I do not wish to delay the business of the House because there are other issues that we would like to reach.

Amendment put and declared lost.

Amendments Nos. 11, 12 and 13 will be discussed together.

I move amendment No. 11:

In page 10, line 6, column (1), to delete "€32,000" and substitute "€34,000".

The truth is that this Government said, on taking office for the second time, that the key target it had for tax was to reduce the proportion of people paying at the top rate to 20%. That is now 32% and is way ahead of what was proposed. The Minister has let down 246,000 taxpayers who would not be paying at the top rate of tax if the commitment had been honoured. One hits the top rate of tax now at €32,000 for a single person. That is no more than the average industrial wage. Indeed, it is way below the average industrial wage in the public service, in distribution or in most of the private sector.

This is an area where Government has failed by its own standard to deliver what it set out to do. It is not that it has been short of tax money. In the space of just 12 months, the increase in revenue collected by this Minister between his budget speech this year and the one he made in 2005, is €5.2 billion. That is an astonishing increase in tax revenue, but resources could not be managed in such a way as to deliver commitments that were made in the general election and subsequently in An Agreed Programme for Government. It is a reflection on the inability to manage resources effectively.

This is not the only commitment made that has been airbrushed away. There were commitments to end hospital waiting lists in two years, reduce class sizes for children under nine etc. These have been airbrushed away and the resources have not been well managed by any standard.

The Minister might say that this is an easy amendment to table and that is true. However, I tabled it precisely because it is the type of amendment the Government said it was going to deliver when it put together its programme for Government and which it has lamentably failed to do.

Has the Minister any idea how long it took his predecessor, the former Deputy McCreevy, to swim from Inchydoney to the shores of Belgium when he was thrown overboard after the meeting with Fr. Seán Healy? As well as creating open season for pensions and all manner of extraordinary arrangements for the wealthiest, he gave them tax-free holidays and a scenario where people with income in excess of €1 million per annum paid no tax.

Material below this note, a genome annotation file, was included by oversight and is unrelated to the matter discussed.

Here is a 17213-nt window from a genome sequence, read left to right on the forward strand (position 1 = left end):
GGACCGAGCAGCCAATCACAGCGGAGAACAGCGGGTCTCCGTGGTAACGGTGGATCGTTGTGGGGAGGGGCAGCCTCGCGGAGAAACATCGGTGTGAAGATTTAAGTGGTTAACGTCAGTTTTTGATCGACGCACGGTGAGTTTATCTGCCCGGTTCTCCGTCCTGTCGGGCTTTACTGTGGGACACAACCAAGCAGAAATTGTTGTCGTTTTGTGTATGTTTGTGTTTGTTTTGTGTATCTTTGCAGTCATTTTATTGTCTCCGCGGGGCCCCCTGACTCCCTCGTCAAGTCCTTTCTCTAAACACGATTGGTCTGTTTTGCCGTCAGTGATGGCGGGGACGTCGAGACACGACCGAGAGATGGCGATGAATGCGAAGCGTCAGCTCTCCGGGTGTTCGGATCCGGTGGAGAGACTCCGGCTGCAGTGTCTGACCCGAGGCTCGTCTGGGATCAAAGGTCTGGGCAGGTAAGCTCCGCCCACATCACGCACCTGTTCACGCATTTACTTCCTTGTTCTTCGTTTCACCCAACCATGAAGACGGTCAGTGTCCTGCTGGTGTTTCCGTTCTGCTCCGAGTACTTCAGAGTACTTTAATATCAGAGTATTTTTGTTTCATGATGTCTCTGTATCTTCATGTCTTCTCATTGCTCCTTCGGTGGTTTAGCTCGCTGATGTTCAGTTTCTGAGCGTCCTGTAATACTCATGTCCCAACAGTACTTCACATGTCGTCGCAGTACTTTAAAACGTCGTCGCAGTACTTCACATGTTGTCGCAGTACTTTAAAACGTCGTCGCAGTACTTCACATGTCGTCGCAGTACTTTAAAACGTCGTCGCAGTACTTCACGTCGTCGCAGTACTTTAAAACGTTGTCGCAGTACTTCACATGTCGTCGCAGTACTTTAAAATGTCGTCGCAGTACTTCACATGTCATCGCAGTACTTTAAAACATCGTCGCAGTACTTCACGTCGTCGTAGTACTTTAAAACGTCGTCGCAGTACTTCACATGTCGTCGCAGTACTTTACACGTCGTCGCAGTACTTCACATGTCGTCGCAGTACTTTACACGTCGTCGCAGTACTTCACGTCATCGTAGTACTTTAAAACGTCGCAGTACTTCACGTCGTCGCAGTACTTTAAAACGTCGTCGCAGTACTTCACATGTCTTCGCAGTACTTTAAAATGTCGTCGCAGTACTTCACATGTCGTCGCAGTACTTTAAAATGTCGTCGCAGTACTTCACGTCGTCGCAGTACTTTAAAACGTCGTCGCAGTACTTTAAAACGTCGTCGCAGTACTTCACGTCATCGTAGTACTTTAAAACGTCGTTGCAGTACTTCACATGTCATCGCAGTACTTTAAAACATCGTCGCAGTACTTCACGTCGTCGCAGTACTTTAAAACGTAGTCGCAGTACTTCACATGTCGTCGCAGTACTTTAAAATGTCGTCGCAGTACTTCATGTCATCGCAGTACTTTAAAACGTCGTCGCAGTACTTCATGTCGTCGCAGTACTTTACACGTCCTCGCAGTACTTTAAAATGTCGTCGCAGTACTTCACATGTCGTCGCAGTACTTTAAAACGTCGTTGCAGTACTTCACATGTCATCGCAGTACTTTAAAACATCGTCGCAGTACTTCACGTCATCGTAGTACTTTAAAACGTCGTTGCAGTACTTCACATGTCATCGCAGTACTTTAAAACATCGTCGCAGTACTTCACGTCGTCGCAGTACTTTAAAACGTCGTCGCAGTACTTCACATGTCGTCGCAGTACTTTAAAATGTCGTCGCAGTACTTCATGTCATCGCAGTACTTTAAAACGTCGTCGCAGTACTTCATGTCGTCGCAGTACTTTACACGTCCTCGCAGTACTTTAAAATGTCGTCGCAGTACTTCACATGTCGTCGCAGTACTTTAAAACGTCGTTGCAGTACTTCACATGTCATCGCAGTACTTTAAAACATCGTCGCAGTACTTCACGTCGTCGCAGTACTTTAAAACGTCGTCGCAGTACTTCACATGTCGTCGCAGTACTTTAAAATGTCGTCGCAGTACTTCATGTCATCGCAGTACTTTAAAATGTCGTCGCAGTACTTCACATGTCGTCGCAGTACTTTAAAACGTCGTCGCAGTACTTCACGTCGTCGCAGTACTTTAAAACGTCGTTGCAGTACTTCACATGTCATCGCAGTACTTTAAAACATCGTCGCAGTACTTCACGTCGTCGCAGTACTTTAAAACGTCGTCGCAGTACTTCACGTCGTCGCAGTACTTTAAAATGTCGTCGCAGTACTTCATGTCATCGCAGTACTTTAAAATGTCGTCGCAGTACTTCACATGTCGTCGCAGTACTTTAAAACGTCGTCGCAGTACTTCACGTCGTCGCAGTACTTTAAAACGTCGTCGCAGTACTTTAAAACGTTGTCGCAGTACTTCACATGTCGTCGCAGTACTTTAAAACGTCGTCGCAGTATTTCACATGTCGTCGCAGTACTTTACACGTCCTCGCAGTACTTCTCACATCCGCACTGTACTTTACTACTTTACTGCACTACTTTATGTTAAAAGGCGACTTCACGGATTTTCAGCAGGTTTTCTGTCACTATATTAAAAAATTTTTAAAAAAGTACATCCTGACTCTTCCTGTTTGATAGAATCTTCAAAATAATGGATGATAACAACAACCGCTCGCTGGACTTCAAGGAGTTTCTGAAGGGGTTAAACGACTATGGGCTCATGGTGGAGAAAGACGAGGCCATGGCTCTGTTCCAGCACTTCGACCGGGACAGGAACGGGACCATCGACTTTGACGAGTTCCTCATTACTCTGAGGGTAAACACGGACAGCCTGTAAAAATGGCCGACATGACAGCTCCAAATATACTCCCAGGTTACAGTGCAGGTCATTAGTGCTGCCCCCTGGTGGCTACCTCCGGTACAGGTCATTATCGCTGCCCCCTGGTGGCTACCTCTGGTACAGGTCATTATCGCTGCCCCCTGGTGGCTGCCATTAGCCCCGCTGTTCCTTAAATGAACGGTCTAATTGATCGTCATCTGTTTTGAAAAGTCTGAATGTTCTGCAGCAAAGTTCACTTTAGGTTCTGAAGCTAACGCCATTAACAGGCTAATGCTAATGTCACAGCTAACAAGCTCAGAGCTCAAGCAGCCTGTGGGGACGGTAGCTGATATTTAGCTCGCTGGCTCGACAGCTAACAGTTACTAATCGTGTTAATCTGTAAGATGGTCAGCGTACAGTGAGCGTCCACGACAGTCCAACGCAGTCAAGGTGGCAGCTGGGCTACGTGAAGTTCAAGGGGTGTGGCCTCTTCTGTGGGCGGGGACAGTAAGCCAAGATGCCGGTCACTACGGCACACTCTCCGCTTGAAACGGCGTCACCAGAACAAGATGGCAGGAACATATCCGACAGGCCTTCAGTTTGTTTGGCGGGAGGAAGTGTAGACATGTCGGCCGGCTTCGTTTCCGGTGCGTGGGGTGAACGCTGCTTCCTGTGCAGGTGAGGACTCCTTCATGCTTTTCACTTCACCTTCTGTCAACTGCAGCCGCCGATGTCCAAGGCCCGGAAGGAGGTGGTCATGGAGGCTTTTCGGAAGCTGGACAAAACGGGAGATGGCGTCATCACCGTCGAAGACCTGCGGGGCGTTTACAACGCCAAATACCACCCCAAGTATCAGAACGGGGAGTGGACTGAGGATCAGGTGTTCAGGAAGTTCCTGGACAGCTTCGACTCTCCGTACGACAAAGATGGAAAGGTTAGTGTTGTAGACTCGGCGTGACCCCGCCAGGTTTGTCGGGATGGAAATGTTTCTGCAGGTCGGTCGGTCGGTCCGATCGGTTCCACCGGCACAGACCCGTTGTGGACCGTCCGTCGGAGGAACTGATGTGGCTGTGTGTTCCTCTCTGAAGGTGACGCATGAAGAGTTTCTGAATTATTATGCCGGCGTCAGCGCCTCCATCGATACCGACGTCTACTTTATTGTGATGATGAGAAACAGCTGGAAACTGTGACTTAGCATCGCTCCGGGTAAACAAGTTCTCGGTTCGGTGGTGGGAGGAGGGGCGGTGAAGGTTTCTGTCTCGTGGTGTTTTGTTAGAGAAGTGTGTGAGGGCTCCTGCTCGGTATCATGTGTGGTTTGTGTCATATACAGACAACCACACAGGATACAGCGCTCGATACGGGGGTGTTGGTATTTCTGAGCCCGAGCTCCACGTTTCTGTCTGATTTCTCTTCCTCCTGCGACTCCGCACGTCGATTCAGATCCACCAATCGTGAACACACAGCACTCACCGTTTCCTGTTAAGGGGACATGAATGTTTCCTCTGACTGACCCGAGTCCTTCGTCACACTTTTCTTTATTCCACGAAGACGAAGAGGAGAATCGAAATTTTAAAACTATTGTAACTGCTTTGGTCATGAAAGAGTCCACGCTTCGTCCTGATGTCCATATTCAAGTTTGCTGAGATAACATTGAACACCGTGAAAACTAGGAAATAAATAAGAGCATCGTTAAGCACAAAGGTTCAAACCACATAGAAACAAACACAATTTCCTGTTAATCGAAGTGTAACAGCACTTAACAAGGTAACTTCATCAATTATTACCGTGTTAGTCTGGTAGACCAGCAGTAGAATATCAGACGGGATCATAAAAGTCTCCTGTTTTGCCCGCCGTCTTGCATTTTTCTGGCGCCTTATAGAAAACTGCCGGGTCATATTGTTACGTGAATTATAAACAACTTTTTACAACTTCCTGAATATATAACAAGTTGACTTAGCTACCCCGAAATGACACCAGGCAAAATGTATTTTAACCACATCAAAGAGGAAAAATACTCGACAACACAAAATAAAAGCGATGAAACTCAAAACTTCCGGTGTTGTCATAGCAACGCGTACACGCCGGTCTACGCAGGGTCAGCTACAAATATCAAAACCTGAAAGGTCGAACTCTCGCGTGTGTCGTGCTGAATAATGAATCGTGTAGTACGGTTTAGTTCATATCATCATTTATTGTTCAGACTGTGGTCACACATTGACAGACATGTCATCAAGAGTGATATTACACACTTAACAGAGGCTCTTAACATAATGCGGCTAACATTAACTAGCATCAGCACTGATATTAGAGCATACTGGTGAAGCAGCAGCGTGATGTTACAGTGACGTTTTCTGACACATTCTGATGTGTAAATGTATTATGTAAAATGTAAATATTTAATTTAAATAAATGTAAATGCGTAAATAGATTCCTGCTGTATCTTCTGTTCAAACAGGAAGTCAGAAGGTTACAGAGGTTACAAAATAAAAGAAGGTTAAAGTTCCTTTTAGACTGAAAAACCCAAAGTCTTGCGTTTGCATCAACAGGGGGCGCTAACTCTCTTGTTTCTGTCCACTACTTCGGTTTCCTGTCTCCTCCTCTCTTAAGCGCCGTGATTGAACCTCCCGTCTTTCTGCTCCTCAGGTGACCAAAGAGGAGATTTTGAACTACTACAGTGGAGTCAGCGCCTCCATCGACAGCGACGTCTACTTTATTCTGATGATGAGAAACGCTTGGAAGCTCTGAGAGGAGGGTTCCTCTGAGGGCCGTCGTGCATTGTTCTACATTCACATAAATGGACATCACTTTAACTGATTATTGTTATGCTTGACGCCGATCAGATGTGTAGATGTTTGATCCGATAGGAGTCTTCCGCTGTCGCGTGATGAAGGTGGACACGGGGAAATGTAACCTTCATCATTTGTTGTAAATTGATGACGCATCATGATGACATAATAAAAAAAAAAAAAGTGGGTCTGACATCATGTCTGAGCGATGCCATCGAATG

Allied to that was the extraordinary meanness of the former Deputy McCreevy. He established a scenario where although the Fianna Fáil and Progressive Democrats manifestos and the programme for Government contained solemn undertakings that only 20% of taxpayers would pay tax at the top rate, to this day the current figure for those paying at the top rate is more than 31%. By the time we get the figures at the end of the year, it will probably be more than 32%.

When historians come to look at the Minister's budget, on the issue of tax relief for middle income earners they will find he was very mean in relative terms because tax revenues have continued to soar ahead. He has continued to maintain a plethora of tax breaks for the very wealthy, working on the principle of St. Augustine: "Lord, let me introduce reform, but not just yet". The dates for most of the Minister's proposed reforms are anytime after the middle of next year to the middle of 2008.

Sceptics among us might argue that we have been here before. From time to time, the former Deputy McCreevy announced the closure of various tax breaks and then re-opened them in the course of several budgets. We know the Minister intends to limit some of them, but whether that will happen, I do not know.

I do not see why the Minister should get agitated when we, on this side of the House, say that the former Deputy McCreevy was taken out, thrown overboard and left to swim from Inchydoney to Brussels, much to his horror and discomfort. He has never been happy in dealing with the services directive in quite the way he was when he chirped away in the Department of Finance. That is how the Minister, Deputy Cowen, has come to be here. We are entitled to measure his achievement, if any, against the promises made by his party and in An Agreed Programme for Government. The most fundamental promise was that the majority of taxpayers would pay tax at the standard rate and the Minister has failed lamentably in two budgets to deliver one iota on that. Instead, he has tinkered with closing off some of the tax breaks for the very wealthy, but it is too early to say whether that will work because we do not know if he will simply extend the dates again in due course. That is what his predecessor did.